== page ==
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American River Chinook Salmon – Status and Future

Courtesy of

California Fisheries Blog

The American River is one of the larger tributaries of the Sacramento River (Figure 1). Its watershed runs from the central Sierra Nevada range, from which it runs through the city of Sacramento to join the Sacramento River. The American River’s lower 20 miles are a tailwater of the Central Valley Project’s Folsom Dam. This tailwater supports a major run of fall-run Chinook salmon that produces 15-20% of the total Central Valley fall-run Chinook salmon population.

American river run size (adult escapement) has ranged from 6,000 in 2008 to 178,000 in 2003 (Figure 2). The CVPIA long-term average goal for the American River fall-run is a contribution of 160,000 adult fish to the overall goal of 750,000 for the Central Valley. Many of the American River spawners are from the American’s Nimbus hatchery, or are strays from other Valley hatcheries. However, a large part of the run spawns naturally in the upper ten miles of the lower American River below Nimbus dam within Sacramento County’s urban parkway. The hatched fry of natural spawners rear by the millions in the lower river and in the Delta. Each spring, about 5 million Nimbus hatchery smolts are trucked to the Delta or Bay and released.

The American River fall run is often considered a hatchery run, with the 20 miles of river described as a mere conduit to the hatchery. The hatchery smolts are nearly always trucked to the Bay or lower Delta because of the high potential risk from water diversions or predation in the river or the upper Delta. Trucked and Bay pen-acclimated hatchery smolts generally have a relatively high survival-contribution rate and low straying rate compared to other Central Valley hatchery tagged fish.1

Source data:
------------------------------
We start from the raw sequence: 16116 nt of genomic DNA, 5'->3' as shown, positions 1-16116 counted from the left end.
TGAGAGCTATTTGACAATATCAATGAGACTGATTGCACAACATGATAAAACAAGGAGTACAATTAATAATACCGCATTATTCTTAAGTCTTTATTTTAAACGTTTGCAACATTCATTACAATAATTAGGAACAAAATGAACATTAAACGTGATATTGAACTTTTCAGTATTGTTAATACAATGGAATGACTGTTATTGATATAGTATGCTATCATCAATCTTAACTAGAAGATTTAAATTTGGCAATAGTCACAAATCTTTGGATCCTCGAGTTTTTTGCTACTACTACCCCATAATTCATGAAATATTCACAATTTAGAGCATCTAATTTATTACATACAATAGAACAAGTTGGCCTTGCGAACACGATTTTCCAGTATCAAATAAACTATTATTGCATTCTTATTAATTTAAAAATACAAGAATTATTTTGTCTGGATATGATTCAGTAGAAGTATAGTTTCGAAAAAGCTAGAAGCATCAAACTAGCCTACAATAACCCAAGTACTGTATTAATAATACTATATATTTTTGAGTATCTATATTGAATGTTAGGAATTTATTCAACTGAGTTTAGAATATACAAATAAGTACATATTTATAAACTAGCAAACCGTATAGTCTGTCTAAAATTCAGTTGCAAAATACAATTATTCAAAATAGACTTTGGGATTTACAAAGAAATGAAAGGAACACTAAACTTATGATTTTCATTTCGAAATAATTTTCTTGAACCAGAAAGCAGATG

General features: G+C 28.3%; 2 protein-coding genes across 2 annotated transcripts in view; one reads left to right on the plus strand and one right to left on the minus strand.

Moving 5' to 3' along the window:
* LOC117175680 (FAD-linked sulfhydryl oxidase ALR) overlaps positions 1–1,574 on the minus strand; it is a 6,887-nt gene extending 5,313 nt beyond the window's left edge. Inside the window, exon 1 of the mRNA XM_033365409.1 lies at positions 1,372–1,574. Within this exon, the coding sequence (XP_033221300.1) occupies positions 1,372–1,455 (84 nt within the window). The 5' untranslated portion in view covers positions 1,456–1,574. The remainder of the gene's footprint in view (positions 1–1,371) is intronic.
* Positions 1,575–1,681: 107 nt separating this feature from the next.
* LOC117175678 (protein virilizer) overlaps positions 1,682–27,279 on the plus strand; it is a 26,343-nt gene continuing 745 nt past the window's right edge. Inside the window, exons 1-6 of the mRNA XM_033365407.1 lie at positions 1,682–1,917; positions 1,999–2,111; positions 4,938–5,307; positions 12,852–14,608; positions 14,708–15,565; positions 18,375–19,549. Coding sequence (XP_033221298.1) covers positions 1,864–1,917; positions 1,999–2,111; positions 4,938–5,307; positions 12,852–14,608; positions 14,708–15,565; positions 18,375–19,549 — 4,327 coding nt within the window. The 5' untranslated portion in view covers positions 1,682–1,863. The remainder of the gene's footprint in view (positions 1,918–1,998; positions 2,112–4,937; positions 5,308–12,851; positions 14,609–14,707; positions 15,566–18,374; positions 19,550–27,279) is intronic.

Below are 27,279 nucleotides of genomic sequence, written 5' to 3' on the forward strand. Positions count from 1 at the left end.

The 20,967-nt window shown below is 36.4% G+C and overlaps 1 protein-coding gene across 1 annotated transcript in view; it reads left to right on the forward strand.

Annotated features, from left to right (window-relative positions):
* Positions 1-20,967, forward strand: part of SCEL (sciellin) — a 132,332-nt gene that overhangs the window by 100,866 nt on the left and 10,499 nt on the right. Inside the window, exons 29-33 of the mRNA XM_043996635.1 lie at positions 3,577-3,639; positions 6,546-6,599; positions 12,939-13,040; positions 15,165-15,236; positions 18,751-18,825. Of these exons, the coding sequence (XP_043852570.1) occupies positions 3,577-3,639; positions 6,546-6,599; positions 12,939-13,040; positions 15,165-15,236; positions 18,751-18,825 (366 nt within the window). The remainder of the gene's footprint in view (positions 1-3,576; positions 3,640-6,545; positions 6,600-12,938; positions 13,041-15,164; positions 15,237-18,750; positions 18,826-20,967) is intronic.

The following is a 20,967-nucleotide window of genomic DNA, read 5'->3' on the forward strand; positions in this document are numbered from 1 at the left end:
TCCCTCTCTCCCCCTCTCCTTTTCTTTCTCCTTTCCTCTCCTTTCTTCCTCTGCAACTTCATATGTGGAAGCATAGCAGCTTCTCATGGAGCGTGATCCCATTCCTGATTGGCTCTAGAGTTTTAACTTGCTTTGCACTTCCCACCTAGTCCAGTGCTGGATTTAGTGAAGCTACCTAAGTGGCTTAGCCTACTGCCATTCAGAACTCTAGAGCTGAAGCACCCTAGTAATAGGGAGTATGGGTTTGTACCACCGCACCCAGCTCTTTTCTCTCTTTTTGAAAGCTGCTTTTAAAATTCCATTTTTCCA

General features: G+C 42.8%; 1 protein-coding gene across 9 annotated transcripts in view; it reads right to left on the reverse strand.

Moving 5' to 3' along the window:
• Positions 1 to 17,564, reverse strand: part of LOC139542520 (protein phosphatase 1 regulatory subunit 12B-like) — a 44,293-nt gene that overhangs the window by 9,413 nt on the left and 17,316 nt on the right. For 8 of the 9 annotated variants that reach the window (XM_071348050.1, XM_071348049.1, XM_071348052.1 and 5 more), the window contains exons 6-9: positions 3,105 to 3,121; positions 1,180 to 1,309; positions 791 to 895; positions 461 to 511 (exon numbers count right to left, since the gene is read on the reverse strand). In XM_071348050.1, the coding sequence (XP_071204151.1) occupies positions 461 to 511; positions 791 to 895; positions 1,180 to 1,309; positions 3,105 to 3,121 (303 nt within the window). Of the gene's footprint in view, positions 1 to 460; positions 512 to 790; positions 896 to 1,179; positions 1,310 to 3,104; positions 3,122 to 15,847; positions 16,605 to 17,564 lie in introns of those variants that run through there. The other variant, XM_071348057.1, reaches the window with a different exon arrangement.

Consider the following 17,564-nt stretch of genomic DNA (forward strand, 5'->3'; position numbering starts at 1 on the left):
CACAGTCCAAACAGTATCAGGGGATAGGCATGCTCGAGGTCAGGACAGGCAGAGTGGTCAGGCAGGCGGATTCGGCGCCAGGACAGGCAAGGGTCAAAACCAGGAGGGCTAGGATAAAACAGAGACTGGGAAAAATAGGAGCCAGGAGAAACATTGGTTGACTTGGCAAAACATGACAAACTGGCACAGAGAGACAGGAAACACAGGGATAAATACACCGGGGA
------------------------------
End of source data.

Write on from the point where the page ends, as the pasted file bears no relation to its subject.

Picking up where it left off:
Brown 2006 reviewed the status of the American River population during its peak 2000-2005 runs. He attributed the strong runs to a variety of improvements at the hatchery:

  1. Changes in fish ladder operations to bring fish into the hatchery later in the fall to minimize temperature problems.
  2. Change in egg incubation and size at release (to all smolts).
  3. Elimination or control of early disease problems with the help of DFG pathologists.
  4. Elimination of most bird depredation within the hatchery through deployment of exclusion nets over the raceways.
  5. Change in the DFG approach to hatchery operations since 1999 when the National Marine Fisheries Service (NOAA Fisheries) urged DFG to adopt standard operating procedures.
  6. Change in release location to San Pablo Bay and change in the method of release to net pens in place of direct releases from the transport trucks to the Bay.

Others offered additional reasons for the improvement in the fall Chinook runs in the Central Valley, including the following:

  • Gravel and rearing enhancement (enhancements to spawning and rearing habitat had occurred under the CVPIA Program).
  • Better hatchery practices (mentioned above)
  • Good ocean conditions
  • Reduced ocean fisheries
  • Better instream conditions (1995-2000 were wet years)
  • Some combination of the above

Subsequent to the good runs from 2000-2005, runs declined sharply to record lows during the 2007-2009 drought (see Figure 2). The general decline across the Central Valley was attributed mostly to poor ocean conditions.2 This seems reasonable since 2006 was a wet year with good river-Delta rearing conditions that should have produced a strong 2008 run rather than a record low run. The decline is also related to high late summer and early fall water temperatures in the lower American River that led to poor adult and egg survival (Figure 3). Such conditions occurred in the drier period of 2001-2005. I describe this specific problem in detail in a prior post.